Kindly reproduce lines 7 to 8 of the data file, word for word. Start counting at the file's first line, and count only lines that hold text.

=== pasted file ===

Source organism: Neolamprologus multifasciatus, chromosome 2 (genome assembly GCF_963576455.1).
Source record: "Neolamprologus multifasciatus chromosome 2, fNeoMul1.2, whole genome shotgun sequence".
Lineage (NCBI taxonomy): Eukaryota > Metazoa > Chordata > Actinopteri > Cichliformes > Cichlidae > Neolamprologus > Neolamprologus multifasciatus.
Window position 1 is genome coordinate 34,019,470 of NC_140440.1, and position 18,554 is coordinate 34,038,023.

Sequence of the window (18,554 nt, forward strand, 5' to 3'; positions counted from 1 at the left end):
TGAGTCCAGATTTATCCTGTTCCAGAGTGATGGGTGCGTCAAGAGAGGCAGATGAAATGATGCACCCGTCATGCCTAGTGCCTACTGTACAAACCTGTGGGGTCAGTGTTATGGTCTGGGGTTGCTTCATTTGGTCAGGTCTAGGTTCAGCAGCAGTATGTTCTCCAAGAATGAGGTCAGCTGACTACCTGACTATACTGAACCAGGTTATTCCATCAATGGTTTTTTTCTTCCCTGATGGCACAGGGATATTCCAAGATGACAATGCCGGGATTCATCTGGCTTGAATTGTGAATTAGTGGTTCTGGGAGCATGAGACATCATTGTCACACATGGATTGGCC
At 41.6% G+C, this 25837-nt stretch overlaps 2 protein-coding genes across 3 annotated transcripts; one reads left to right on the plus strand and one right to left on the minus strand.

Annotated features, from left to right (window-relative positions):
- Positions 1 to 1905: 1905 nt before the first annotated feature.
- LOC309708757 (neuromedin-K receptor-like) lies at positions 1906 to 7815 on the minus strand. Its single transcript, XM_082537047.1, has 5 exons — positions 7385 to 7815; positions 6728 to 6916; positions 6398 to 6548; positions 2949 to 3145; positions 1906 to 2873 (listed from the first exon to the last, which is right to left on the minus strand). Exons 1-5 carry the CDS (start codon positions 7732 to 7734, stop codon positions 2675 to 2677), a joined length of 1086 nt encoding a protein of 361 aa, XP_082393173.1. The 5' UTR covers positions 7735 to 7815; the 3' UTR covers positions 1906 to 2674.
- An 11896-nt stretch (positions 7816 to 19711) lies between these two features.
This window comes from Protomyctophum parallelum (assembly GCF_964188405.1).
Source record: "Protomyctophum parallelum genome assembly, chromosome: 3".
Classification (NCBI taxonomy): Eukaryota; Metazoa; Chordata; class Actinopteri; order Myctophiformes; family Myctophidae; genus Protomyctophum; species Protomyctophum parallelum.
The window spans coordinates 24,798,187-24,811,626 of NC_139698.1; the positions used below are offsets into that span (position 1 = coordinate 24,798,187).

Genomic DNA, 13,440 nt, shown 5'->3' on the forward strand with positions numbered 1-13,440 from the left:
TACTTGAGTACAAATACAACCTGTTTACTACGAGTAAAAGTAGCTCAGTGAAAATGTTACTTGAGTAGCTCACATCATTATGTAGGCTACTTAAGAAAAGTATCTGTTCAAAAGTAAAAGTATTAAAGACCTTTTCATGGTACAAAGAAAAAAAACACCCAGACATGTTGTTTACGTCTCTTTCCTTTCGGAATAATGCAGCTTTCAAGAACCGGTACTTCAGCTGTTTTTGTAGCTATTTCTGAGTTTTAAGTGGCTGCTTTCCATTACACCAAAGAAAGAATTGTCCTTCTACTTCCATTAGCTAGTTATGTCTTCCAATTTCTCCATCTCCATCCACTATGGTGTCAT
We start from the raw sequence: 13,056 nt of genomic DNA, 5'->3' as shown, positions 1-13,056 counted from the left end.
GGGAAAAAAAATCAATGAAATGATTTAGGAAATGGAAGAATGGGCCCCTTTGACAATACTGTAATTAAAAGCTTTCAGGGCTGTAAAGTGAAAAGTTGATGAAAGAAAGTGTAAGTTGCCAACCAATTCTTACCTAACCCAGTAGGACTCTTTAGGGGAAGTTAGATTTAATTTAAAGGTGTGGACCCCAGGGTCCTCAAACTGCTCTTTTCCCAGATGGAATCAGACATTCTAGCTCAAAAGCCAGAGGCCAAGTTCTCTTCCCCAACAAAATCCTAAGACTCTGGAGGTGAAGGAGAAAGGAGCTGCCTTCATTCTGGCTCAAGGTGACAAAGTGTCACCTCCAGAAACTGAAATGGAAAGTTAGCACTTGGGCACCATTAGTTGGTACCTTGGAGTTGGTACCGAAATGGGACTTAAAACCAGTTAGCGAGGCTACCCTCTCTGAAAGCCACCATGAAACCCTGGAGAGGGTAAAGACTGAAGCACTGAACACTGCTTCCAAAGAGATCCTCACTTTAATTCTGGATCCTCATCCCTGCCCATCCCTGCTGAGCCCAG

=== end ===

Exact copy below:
At 41.6% G+C, this 25837-nt stretch overlaps 2 protein-coding genes across 3 annotated transcripts; one reads left to right on the plus strand and one right to left on the minus strand.

Annotated features, from left to right (window-relative positions):